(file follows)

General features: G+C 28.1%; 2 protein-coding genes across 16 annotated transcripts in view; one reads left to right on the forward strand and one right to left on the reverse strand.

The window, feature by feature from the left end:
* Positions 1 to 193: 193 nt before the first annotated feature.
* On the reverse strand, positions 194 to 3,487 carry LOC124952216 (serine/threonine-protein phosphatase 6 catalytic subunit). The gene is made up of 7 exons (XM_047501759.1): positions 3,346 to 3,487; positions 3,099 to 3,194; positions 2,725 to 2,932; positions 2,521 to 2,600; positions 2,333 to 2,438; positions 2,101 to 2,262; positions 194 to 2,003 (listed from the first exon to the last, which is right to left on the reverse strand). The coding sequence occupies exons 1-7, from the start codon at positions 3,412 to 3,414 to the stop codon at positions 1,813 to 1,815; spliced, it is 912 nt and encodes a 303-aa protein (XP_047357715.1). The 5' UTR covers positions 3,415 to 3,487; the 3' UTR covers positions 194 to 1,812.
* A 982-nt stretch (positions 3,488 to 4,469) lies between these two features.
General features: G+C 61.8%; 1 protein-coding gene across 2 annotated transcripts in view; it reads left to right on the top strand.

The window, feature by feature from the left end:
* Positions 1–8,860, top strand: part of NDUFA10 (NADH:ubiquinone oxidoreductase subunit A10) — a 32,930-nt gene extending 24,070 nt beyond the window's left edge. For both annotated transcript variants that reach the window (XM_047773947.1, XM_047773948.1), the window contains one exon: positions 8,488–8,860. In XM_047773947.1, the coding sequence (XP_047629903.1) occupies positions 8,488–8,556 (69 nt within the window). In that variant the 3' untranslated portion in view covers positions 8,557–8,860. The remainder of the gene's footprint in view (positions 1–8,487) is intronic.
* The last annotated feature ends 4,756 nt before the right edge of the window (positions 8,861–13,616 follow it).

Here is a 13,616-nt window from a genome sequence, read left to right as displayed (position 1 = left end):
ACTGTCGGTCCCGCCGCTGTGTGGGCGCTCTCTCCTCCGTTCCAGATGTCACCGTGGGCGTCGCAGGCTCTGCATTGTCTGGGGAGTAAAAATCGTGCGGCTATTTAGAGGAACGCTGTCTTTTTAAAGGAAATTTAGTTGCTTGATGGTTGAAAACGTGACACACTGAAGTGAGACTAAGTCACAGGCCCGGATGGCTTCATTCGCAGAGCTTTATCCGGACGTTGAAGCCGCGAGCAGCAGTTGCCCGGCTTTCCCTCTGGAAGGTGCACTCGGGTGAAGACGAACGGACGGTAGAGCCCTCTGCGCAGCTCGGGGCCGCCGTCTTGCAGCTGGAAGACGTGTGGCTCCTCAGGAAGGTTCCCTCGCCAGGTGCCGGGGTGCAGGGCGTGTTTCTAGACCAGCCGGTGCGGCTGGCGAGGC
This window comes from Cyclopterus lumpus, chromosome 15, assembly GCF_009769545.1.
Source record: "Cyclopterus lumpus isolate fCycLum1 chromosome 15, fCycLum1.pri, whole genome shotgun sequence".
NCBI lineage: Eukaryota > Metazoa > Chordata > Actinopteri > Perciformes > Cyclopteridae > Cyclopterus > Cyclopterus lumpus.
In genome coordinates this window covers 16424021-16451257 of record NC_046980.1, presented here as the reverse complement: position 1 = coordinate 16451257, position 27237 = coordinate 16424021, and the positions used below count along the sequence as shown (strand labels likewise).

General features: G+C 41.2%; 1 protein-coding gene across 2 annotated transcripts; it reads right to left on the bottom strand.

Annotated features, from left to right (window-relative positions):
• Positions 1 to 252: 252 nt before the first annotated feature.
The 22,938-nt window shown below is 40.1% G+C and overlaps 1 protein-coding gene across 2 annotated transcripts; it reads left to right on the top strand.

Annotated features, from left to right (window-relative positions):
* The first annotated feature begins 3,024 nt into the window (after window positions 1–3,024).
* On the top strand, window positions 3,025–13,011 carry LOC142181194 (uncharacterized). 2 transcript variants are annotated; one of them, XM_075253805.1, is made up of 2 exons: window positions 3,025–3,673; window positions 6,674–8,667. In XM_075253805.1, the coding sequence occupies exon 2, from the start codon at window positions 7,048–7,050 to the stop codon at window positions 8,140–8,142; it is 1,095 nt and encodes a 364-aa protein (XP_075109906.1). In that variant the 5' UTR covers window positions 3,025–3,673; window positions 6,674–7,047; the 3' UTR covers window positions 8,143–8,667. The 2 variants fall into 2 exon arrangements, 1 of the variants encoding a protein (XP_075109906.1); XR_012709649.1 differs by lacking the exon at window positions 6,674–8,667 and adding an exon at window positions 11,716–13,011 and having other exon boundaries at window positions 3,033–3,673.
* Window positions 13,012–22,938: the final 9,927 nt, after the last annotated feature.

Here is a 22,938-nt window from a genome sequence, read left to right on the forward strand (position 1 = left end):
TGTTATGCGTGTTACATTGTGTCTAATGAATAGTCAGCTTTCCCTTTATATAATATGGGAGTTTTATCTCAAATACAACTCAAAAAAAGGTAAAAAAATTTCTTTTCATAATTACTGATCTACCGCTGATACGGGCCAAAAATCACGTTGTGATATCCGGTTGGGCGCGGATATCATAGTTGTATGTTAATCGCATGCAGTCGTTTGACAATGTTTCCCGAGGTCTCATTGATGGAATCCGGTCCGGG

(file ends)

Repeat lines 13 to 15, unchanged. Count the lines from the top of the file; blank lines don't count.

Source record: "Cyclopterus lumpus isolate fCycLum1 chromosome 15, fCycLum1.pri, whole genome shotgun sequence".
NCBI lineage: Eukaryota > Metazoa > Chordata > Actinopteri > Perciformes > Cyclopteridae > Cyclopterus > Cyclopterus lumpus.
In genome coordinates this window covers 16424021-16451257 of record NC_046980.1, presented here as the reverse complement: position 1 = coordinate 16451257, position 27237 = coordinate 16424021, and the positions used below count along the sequence as shown (strand labels likewise).